Dan Hicks - lead vocals, guitar
Paul Maylin - guitar
Alex Baum - bass fiddle
Fingers Shoop - mandolin, fiddle
Dan Hicks moved out West to attend college in the early 1960s. He settled in the Bay Area after attending Berkeley and never left.
A former drummer, Hicks took up guitar during college to be a part of the ongoing folk music explosion. In 1965, however, he returned to drums and became a founding member of The Charlatans, one of the earliest psychedelic rock bands to emerge from San Francisco. The Charlatans only released one single, but they did become a mainstay of the growing Bay Area club scene. They would often perform with the Grateful Dead, the Jefferson Airplane and others at the Family Dog, the Matrix, and of course, the Fillmore West.
While The Charlatans were still together, Hicks put together an acoustic oriented side project called Dan Hicks and His Hot Licks, for whom he led vocals and played guitar. Hot Licks often performed as the opening act for The Charlatans - until 1968, that is, when it was then quite clear that the Hot Licks had rather organically become his musical priority.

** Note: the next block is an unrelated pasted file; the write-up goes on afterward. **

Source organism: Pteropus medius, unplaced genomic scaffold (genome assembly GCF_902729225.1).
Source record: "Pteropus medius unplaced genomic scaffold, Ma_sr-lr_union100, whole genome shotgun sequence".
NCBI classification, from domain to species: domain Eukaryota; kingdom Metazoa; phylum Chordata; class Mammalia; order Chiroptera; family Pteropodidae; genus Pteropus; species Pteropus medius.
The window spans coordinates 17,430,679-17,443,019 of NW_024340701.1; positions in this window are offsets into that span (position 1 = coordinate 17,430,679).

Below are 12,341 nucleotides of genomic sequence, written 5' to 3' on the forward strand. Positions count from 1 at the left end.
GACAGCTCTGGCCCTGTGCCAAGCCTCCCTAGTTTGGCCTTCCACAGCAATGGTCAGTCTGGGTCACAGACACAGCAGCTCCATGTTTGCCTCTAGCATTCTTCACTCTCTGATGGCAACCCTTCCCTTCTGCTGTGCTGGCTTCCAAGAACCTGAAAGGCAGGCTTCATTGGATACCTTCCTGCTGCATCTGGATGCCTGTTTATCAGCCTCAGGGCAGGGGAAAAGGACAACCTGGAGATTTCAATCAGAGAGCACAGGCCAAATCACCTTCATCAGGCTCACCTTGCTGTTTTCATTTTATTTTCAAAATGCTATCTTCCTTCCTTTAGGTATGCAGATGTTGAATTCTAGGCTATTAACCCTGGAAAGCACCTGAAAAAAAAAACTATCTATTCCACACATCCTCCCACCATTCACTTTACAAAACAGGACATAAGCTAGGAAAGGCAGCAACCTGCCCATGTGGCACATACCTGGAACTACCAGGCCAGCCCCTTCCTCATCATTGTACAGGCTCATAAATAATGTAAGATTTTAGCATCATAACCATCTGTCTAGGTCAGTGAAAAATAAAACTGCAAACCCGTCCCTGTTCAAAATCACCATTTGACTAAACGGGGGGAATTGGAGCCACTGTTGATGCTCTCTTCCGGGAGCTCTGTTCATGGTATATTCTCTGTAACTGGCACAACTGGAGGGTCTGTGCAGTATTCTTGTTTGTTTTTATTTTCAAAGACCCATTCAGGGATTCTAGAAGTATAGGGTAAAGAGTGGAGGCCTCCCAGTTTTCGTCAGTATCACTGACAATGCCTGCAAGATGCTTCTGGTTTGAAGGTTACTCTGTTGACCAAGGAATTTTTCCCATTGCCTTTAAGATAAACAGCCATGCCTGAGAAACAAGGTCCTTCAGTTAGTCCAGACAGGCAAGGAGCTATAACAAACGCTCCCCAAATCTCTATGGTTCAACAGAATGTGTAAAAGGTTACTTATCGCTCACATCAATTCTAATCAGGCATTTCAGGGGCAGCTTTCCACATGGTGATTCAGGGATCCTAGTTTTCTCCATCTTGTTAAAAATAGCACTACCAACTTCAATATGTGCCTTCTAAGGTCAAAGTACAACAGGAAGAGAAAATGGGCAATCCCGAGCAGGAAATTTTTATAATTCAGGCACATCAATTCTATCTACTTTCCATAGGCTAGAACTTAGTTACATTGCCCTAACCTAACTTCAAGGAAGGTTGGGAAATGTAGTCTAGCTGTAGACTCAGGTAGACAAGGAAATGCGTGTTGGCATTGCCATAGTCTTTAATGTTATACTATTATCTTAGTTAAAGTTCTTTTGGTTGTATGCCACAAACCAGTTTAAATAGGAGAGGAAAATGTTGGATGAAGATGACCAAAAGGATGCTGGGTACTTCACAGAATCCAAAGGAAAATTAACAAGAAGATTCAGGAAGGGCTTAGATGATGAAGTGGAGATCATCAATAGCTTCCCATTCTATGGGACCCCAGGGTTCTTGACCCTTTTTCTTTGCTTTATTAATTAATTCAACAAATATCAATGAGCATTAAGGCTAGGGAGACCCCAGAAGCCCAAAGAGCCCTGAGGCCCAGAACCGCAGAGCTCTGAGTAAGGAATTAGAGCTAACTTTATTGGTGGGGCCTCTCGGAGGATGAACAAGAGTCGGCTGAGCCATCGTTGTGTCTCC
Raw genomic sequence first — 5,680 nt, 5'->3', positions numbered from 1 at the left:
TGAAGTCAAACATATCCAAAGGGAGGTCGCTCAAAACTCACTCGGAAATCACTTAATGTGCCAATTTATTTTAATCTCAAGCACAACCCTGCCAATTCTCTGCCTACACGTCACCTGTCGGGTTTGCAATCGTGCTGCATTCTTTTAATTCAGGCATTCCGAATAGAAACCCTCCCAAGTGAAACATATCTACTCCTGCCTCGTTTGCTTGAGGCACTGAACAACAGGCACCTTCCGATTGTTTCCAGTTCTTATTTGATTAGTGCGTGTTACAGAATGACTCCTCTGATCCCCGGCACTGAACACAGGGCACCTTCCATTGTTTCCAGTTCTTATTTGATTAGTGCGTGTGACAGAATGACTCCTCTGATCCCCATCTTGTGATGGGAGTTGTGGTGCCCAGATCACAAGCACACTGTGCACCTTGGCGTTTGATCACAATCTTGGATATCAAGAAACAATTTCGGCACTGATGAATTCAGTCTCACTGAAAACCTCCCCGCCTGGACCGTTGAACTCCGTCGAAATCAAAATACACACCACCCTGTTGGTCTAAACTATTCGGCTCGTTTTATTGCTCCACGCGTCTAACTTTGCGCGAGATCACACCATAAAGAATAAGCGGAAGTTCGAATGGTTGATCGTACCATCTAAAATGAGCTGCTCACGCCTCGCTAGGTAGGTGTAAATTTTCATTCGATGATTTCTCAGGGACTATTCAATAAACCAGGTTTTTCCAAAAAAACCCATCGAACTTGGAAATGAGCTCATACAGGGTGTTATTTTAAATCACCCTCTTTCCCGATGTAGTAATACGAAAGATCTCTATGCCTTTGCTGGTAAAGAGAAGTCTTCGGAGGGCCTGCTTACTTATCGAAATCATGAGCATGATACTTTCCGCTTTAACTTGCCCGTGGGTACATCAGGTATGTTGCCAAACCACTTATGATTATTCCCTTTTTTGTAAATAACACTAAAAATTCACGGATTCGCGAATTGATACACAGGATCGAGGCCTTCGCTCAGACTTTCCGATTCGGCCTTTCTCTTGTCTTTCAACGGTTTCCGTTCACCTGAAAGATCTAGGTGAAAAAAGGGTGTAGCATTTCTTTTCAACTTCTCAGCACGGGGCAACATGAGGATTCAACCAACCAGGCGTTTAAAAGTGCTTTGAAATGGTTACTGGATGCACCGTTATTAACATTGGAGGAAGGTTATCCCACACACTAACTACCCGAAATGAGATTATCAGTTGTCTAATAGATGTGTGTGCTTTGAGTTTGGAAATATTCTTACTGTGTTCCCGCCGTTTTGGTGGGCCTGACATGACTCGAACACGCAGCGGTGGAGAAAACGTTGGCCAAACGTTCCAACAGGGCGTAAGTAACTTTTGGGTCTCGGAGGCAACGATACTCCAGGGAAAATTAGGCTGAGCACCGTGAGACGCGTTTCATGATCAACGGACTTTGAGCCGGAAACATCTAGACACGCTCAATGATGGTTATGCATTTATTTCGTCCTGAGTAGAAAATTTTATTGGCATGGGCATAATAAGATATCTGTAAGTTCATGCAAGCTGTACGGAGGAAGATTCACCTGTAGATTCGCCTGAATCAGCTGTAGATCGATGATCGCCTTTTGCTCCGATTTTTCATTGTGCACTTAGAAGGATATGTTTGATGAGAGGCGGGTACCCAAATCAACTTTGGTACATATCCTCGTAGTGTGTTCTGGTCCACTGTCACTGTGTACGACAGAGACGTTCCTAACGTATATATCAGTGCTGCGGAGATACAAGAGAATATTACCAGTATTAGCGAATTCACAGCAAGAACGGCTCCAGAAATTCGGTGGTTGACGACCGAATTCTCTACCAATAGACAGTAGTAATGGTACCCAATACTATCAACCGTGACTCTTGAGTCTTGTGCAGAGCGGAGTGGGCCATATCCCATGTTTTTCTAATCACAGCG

Hicks became a regular on the West Coast club scene, and used the Hot Licks as a way to incorporate humor into his folk-oriented songs. The Hot Licks disbanded in the early 1970s and Hicks partly retired from entertainment. In the mid 1980s, Hicks resurfaced and formed a new group called Dan Hicks and His Acoustic Warriors. Their sound was focused on a style he dubbed as "folk-swing music." Somewhere between Bob Willis and the Texas Playboys and Asleep at the Wheel, the Acoustic Warriors became the main vehicle for Hicks' live shows from 1987 through the mid '90s.
This recording was done shortly after the Fillmore West was reopened in 1988, and is highlighted by a number of quirky and funny Hicks originals, including "Up! Up! Up!" and the always heart-warming "How Can I Miss You When You Won't Go Away."
Though they never quite experienced the popularity previously enjoyed by the Hot Licks, Hicks' Acoustic Warriors ensemble were a formidable group in their own right - musicians, as this recording evinces, who were more than capable of heating things up.